What next? we asked as the satellite dishes came down and the remote trucks pulled away from the Los Angeles courthouse where the Trial of the Century had just ended. O.J. Simpson had walked away a free man, but we knew that we, the media, had incurred a great cost.
In short order, we got Diana. Chased to her death by a band of paparazzi, one of them named Romuald Rat. When the funeral procession ended and the anchors had returned to the States, we asked again, What next? Being a conflicted, sometimes self-flagellating group, we wondered if we had killed a woman and then eagerly beamed her funeral to the world on all those cable channels birthed out of O.J. We asked one another rhetorically if the line between the gossip press and the real press had inexorably been blurred. We wondered if the next time, we might not go so far.
While we were searching our cynical souls, something extraordinary occurred.
You think you know what happened in 1998: You remember January and the explosion, the wagging finger, the near immolation of a President, the long siege that followed; you think you’re tired of this terrible series of unanticipated events; you just want them to end.
But it was done for you. It was custom-made for you, voracious American consumer. The Starr report was a government document tailored to this cybertabloid age. It was a referral with a sexy narrative that had been co-written by Stephen Bates, a lawyer who had studied fiction at Harvard and had written nonfiction features for The Nation and Playboy .
Just as in the 1930′s, when the argument was made that the Federal Government shouldn’t be building dams and providing electrical power because that was something best done by private industry, this year-after spending tens of millions-the Federal Government usurped the celebrity culture and the press.
This was the year the Government became the Gossips.
And with an almost Maoist cultural-revolutionary assurance-with all three branches participating-the Federal Government provided not only the gossip column, but the glorious, publicly remunerated stars as well. It got right in there, and then-as if to gluttonously complete the monopoly that the Federal Government had once denied other entertainment providers like movie studios and broadcasters-it completed the circuit by distributing the scandal itself on the Internet. A public-sector scandal: produced, reported by, starring and distributed by the judicial, legislative and executive branches of the United States Government!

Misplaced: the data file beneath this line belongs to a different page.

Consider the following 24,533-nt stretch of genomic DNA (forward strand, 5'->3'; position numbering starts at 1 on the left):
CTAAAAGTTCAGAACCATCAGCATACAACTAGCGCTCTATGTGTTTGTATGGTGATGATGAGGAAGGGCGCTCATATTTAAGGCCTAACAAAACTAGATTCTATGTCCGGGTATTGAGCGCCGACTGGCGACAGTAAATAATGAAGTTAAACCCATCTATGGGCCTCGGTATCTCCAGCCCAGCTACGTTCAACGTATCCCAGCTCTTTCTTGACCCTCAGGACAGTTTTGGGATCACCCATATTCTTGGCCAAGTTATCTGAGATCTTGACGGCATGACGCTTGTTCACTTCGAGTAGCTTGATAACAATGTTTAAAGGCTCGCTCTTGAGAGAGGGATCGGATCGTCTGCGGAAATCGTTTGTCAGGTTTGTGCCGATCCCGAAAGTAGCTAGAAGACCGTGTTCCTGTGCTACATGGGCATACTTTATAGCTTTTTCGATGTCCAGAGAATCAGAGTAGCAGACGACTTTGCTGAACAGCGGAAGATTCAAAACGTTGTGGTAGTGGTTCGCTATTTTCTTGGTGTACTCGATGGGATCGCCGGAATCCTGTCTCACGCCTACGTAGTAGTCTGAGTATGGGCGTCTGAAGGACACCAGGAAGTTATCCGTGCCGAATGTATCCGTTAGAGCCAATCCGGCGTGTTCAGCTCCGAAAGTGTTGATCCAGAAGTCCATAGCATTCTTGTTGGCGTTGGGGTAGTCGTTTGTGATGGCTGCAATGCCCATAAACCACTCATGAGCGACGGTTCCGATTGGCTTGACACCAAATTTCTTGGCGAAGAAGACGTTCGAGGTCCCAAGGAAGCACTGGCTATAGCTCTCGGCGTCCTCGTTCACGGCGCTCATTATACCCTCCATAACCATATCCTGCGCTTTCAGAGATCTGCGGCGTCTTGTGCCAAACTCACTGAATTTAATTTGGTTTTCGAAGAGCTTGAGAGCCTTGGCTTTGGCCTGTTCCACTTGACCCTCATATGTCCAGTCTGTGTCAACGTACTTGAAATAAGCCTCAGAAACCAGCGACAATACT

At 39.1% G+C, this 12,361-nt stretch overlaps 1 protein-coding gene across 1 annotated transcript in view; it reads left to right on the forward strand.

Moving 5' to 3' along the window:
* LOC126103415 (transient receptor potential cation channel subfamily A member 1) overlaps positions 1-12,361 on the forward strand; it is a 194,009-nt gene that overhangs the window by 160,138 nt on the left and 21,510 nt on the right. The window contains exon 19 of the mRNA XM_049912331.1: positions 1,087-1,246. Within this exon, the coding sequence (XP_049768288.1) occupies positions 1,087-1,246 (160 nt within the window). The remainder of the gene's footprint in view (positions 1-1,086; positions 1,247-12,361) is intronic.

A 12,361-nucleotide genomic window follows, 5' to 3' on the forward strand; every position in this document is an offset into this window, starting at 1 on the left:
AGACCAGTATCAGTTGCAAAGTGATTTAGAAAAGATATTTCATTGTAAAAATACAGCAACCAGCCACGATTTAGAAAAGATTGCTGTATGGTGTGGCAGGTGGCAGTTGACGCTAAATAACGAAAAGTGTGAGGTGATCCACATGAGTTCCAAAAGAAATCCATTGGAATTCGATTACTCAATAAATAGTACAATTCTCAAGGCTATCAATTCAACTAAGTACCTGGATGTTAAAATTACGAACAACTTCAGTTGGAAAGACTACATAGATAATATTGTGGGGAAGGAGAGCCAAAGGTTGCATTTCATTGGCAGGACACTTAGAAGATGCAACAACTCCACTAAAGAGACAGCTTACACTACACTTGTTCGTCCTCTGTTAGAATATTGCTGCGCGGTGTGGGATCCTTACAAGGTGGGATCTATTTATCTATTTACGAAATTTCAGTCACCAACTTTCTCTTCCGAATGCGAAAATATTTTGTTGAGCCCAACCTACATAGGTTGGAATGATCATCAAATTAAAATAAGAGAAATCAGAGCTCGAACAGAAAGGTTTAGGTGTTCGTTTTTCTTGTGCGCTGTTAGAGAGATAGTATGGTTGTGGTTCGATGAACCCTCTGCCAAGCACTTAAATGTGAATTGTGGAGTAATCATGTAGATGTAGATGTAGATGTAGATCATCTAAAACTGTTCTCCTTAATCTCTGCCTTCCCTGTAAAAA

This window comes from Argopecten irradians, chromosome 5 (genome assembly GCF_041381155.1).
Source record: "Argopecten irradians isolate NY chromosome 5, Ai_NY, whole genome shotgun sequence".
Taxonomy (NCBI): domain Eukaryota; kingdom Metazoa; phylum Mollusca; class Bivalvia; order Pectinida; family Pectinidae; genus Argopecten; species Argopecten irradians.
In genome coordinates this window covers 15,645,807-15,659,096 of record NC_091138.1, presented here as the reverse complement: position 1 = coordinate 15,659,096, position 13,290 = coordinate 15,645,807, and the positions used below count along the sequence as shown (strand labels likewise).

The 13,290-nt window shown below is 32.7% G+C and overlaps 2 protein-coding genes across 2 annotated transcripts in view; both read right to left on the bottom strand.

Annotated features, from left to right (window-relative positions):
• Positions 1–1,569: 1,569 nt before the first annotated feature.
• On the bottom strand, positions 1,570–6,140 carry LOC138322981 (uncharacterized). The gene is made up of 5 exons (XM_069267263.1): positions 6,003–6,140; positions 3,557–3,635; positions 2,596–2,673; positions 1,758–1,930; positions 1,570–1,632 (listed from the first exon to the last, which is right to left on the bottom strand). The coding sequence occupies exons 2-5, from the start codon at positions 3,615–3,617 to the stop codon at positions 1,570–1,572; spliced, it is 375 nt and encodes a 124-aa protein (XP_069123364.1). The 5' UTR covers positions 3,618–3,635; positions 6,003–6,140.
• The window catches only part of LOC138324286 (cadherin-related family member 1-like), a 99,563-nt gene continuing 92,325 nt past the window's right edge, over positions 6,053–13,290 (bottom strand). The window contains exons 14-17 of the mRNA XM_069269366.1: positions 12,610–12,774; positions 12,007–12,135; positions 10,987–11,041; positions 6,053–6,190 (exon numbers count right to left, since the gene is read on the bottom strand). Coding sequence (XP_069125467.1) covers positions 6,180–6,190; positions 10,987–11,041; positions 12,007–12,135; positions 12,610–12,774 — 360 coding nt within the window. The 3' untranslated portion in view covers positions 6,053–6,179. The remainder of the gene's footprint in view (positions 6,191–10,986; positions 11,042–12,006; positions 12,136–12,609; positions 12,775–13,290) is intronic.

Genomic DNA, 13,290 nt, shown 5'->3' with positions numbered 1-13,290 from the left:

Trust this gossip columnist, they did a scary job. A little light on the alliteration, heavy on the breast imagery, but, hey, gossip is about details, and the Starr report has them in big sloppy buckets. Cigars … Altoids … bodily fluids … the President’s oral sex position for a bad back!
Take another look at page 11. There, about a third of the way down the page. Monica Lewinsky and President Clinton both attend a birthday party for a member of the White House staff, where, “in the course of flirting with” the President, Ms. Lewinsky “raised her jacket in the back and showed him the straps of her thong underwear, which extended above her pants.”
Throw in the phrase “portly pepper pot,” and it’s a scene that would fit seamlessly into the New York Post ‘s Page Six column or Cindy Adams, The National Enquirer or the pages of Vanity Fair . Many of the components of a killer column item are there: rarefied setting (a birthday party at the White House), power (that’s the President of the United States gazing at Ms. Lewinsky), and sex (those were Ms. Lewinsky’s lingerie-clad hips that P.O.T.U.S. was eyeing).
The best column items depict a transference of power and that, too, is evident. In that pivotal moment when she offered a glimpse of her thong to Mr. Clinton, Ms. Lewinsky not only put herself on equal footing with the world’s most powerful man, she took a leading role in the national tragedy that, at press time-an antique phrase in a culture where instant electronic information is quickly usurping daily newspapers-threatened to strip Mr. Clinton of his power.
What about the one where Ms. Lewinsky, in a clinch with the President, bites her hand so that she doesn’t give them away. Or how’s this for a tortured Orwellian image: Mr. Clinton staring wide-eyed out the White House study window as he kissed Ms. Lewinsky to make sure that no one was spying on them.